Schuettinger and Bulter's FORTY CENTURIES OF WAGE AND PRICE CONTROLS, written and first printed in the late-1970s (when stagflation was raging) looks at the phenomenon of inflation, and at governments' efforts to fight it through price fixing, throughout the last four millenia -- from the ancient Egyptians and Babylonians, through the Romans, medieval times, the early modern era, and into the twentieth century. To make a long story short, wage and price controls have NEVER been truly effective at fighting inflation, and almost always lead to even worse unintended consequences.
If you want to understand why wage and price controls never really work, and more often than not lead to side effects that are worse than the original problem of rising prices, you should read this book. It's amazing to find out that the ancients did the same stupid things that we keep doing from time to time today, and that it worked just as poorly when they tried it as it does for us moderns.
The authors -- whether looking at Revolutionary France, Weimar Germany, or Diocletian's Rome -- find a predictable pattern that goes roughly as follows: Excessive money creation, currency debasement, and/or spending by government leads to (surprise surprise) rising prices for goods and services. The government (whether monarchical or democratic doesn't seem to matter in this regard) refuses to acknowledge or accept its own culpability and instead blames private interests (who are often characterized as "greedy" and "selfish", even though it is the government's policies that have forced them to raise prices in order to stay alive in an inflationary economy.Read more ›
Forty Centuries of Wage and Price Controls by Robert Schuettinger, published in 1979, reviews how controls placed on wages or prices by governments from Sumer to Nixon have failed. As the book was written prior to Reagan’s presidency his economic ideas are not covered. Using many ancient texts the author is able to demonstrate that whatever government has tried to control the economy it results in distorting the market to such a degree that the economy often ceases to work at all.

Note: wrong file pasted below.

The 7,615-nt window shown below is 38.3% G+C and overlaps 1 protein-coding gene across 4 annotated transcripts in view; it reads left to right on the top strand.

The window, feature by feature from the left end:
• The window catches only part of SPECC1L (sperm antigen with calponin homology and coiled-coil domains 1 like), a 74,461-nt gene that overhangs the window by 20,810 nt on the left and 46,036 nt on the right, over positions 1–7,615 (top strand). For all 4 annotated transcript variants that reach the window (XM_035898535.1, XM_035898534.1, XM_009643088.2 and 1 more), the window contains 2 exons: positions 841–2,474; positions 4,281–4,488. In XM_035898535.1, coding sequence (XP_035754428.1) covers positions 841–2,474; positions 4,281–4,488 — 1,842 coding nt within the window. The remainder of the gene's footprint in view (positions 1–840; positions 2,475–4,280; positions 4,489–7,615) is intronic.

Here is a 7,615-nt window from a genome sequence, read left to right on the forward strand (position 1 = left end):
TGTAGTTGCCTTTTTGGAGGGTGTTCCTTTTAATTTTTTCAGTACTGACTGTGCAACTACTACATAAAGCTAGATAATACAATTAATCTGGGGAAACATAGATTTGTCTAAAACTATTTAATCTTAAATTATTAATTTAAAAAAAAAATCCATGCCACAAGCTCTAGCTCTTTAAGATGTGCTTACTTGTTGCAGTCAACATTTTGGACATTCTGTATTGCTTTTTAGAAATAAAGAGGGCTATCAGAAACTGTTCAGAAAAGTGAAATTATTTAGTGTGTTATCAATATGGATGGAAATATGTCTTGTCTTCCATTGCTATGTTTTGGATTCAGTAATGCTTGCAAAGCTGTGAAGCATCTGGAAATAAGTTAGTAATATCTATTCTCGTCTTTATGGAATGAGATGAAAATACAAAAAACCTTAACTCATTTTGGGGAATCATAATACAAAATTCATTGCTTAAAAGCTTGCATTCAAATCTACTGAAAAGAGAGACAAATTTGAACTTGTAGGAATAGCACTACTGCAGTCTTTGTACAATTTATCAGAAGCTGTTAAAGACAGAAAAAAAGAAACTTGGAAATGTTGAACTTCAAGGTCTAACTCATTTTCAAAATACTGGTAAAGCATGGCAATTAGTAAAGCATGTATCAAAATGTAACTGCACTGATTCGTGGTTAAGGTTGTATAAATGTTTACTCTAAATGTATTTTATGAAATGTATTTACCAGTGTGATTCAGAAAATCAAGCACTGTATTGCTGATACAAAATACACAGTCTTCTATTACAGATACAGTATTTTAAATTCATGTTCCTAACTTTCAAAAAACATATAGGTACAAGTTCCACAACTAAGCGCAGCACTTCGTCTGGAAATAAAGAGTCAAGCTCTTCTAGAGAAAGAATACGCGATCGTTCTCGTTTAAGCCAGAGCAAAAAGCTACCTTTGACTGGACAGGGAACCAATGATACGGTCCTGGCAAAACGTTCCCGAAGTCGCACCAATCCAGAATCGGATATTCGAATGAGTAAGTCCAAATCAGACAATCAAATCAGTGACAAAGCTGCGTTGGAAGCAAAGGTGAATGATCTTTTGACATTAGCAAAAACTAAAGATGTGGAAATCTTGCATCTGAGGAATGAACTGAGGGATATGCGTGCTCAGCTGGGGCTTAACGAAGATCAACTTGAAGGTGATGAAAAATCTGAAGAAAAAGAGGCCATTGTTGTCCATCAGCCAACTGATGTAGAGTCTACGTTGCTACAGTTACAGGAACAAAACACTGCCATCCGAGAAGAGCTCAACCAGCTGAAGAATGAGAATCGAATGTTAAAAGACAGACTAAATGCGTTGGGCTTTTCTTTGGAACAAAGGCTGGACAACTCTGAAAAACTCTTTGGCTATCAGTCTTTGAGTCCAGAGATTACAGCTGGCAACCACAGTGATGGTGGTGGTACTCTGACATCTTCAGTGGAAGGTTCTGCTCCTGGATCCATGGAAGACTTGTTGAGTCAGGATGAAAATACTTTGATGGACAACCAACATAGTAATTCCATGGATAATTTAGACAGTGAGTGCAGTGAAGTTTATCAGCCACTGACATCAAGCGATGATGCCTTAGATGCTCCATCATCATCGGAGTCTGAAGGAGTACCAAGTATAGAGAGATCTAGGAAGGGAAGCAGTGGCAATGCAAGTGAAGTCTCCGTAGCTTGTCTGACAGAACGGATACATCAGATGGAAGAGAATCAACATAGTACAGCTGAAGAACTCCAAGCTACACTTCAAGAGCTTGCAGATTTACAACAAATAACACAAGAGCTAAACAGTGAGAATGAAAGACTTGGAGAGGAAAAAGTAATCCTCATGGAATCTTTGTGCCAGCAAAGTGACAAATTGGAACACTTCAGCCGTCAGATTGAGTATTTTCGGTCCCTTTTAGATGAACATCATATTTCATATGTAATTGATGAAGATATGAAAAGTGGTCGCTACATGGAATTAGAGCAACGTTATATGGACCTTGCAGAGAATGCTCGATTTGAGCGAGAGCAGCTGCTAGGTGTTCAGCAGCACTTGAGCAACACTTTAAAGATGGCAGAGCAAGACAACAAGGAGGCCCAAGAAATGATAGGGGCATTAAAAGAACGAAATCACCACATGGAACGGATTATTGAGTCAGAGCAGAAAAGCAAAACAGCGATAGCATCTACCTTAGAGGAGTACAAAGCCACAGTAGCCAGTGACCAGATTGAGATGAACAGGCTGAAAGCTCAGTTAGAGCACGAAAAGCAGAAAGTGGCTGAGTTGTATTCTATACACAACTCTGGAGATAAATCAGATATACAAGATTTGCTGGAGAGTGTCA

The normal result of controlling prices is products leave the market. Controlling wages causes people to leave the market. In some remarkable examples, especially during the Roman Empire and the Diocletian Reforms, the price of critical commodities were pegged below the market and those items just disappeared. In the case of wheat the farmers left the land. It got so bad that the government ordered people to stay on the land and grow the crops on pain of death. The prices were so low and the taxes so high the farmers were starving. Thus, the wage and price control plan failed miserably.
Governments also try to control inflation; however, argues the author, inflation is always caused by an excess of money – which is debatable. Cheapening the money by increasing its supply only works for awhile because the inflation it creates eventually destroys the economy. Mr. Schuettinger cites, naturally, the great German inflation of the 1920s.
The book also tackles the problems of controlling the economy in war; however, the arguments here are less effective. War is so different from a “normal” economy. In wars the government buys items and then destroys them in combat. It also takes large numbers of people out of the economy (soldiers) reducing their consumer buying activities.Read more ›